I'd use a large saddlebag and a bar bag if I needed to carry that much - but 150miles isn't that much.

    And anyway the question was directed towards "Roadies" rather than "Audaxers" (if I'm allowed to make such a distinction)
    I like bikes...

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  • Nick6891
    Nick6891 Posts: 274
    i think you can fit everything you need in a saddle bag, inatube, ture leavers, phone and money, pump and water on bike, eat before you go and if you get hungry put something in you jersey pockets
  • steerpike wrote:
    just to be totally contradictory, I use a small rucksack and can see no obvious disadvantage. It doesn't give me a sweaty back and I find it much more convenient that sticking things in numerous different places a over the shop. As for aerodynamics, come on, it can only really be an issue for the most serious riders. '

    Agreed. I use a camelbak for longer rides and don't really see how it could cause a problem, I mean, a sweaty back? It's supposed to be exercise innit - shouldn't you be sweating anyway?! I'm also big on the self-sufficiency thing; I just don't like relying on shops being open in remoter parts - been caught out a few times by doing that! But I guess if you know you're going to be able to get food/drink on the way and don't mind stopping then there's not much point in a camelbak.
  • knedlicky wrote:
    What would I need a rucksack for anyway?
    fto-si wrote:
    As Redddragon says, why? Everything I need can be carried in jersey pockets or on the bike.
    GeorgeShaw wrote:
    Quite. Tools, tubes, money and phone in the saddle pack, food in pockets, water in bottles. What else do you need?
    Fairweather cyclists! Never done a competitive ride of 100-150 miles without support, where underway the temperature varied from 20 deg C to 0 deg C, and within 8 hours the weather varied from sunshine to snow-showers?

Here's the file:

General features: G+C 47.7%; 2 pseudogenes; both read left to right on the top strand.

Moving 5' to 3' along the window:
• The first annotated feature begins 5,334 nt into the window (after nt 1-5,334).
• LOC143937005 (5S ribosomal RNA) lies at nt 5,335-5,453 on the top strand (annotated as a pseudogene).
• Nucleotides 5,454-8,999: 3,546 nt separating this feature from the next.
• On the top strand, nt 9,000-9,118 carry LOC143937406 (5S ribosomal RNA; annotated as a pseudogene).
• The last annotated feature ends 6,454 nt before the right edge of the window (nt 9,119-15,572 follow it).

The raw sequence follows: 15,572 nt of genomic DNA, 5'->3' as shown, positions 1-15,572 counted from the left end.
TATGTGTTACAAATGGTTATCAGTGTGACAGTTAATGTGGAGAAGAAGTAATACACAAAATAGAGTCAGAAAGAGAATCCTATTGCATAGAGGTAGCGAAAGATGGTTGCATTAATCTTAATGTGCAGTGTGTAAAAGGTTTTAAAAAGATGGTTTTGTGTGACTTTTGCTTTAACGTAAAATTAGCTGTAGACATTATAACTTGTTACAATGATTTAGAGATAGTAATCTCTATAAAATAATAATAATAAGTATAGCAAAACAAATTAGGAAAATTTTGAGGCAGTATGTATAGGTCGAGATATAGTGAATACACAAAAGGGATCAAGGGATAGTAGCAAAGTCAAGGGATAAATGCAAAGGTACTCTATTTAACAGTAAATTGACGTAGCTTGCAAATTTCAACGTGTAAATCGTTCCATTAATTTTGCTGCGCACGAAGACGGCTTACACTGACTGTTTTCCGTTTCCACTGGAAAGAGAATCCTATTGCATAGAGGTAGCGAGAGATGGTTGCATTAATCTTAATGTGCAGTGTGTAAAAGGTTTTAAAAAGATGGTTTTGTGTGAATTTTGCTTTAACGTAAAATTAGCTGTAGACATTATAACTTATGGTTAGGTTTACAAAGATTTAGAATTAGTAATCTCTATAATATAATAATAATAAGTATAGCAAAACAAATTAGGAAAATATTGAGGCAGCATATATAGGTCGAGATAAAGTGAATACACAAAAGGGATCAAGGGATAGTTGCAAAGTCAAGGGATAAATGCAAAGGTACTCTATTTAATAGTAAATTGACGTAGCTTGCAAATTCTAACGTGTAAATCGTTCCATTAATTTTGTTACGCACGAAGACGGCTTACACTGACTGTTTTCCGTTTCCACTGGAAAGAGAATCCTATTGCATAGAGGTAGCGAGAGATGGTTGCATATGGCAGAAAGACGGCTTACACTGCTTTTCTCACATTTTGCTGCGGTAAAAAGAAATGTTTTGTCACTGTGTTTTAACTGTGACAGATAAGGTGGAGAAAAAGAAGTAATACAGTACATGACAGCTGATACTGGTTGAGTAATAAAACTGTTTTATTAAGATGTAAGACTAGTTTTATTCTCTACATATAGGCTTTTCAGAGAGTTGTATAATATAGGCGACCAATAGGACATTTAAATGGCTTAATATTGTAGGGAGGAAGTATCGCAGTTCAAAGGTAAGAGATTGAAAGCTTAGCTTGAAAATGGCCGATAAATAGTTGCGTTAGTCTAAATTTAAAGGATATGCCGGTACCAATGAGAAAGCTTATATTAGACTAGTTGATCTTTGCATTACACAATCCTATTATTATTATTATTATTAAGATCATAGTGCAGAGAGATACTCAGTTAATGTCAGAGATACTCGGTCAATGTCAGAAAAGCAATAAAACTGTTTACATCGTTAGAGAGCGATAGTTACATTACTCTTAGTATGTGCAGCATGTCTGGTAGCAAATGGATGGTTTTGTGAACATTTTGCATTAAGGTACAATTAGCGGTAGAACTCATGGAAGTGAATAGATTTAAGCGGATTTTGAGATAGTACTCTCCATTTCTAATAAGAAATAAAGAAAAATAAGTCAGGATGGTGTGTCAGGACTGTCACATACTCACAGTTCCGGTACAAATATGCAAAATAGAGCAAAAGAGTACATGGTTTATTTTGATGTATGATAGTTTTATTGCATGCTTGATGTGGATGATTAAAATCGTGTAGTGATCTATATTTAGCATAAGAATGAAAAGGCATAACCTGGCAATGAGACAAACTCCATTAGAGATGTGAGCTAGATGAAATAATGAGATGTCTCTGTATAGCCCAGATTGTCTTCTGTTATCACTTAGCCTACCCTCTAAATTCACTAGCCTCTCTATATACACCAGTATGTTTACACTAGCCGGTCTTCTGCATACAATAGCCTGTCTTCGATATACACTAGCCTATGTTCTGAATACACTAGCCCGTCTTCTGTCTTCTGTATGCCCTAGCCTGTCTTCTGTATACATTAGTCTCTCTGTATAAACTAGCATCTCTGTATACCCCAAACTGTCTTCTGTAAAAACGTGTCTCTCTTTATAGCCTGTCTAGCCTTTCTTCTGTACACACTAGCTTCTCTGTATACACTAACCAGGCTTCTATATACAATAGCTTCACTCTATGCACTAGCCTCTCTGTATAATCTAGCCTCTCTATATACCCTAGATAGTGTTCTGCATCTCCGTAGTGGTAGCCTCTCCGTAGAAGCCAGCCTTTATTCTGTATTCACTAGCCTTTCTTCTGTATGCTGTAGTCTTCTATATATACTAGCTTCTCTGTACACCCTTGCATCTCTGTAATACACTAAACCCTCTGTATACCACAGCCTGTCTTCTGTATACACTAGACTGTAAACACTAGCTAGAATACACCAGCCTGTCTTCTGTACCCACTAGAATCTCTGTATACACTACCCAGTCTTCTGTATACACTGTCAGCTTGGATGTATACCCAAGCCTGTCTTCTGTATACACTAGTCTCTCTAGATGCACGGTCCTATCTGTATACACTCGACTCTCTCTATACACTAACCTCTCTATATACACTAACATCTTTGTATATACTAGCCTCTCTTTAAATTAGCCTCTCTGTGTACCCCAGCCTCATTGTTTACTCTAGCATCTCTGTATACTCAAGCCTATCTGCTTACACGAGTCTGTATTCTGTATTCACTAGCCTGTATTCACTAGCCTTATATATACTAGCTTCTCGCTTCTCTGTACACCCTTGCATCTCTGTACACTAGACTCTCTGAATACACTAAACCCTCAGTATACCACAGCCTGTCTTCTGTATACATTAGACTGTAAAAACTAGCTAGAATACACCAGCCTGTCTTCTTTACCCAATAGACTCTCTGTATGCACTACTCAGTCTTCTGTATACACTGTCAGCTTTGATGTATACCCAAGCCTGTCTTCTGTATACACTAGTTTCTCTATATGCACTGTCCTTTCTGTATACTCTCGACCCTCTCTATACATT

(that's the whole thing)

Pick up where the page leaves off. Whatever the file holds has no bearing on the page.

I find a double-shouldered, lightweight rucksack very useful for such occasions, to carry the extra clothing possibly required. Like a musette but for wearing on your back.
    At some european cyclosportives, they are given away for free – I now have three, one cotton for dry warm weather, two nylon for other weather.

    Well the 100km ride I did in April through snow in the Forest of Bowland and a hailstorm north of Ingleton came close. But it's not so much of a problem with modern lightweight materials.
  • OT, but cycling on small marbles (aka hailstones) is "interesting" and not to be recommended.
  • chuckcork
    chuckcork Posts: 1,471
    And anyway the question was directed towards "Roadies" rather than "Audaxers" (if I'm allowed to make such a distinction)

    Fair enough distinction though maybe not for the OP? I've asked the question of Audaxers myself as to why they might bring so much stuff for a single days ride, and the answer is experience of longer rides.

    To reverse the question, what does the OP think the average road cyclist (as opposed to Audax cyclist) would be carrying that would require a backpack with its possibly greater stowage but increased back sweat and inability to reach anything while riding?



    PS, If I was expecting highly variable conditions I'd use a saddle bag to bring extra kit I think I might need.
    'Twas Mulga Bill, from Eaglehawk, that caught the cycling craze....
  • On long rides (mountain biking of course) I take alot of food to replace all of the energy used up. And I need my 2 litre Camelbak to replace all the water lost, especially in summer when I get more than a 'sweaty back'.

    Does the same not apply when road cycling?
    Or those does road cycling use up less engery and a power bar in your pocket is sufficient enough?

    Also, when I go mountain biking I get covered in mud, so the feared 'sweaty back' would not discourage me from using a rucksack.
  • chuckcork
    chuckcork Posts: 1,471
    Personally I like to eat before I go out, a good breakfast loaded with carbs, say a large bowl of cereal and then 4 slices of toast kind of thing, and after having pasta for dinner the night before (or rice etc). On the road there is drinking where I go through a 700ml bottle of isotonic drink every hour or so, slightly less when cool and more on hotter days, today I only had 2 in 3 hours.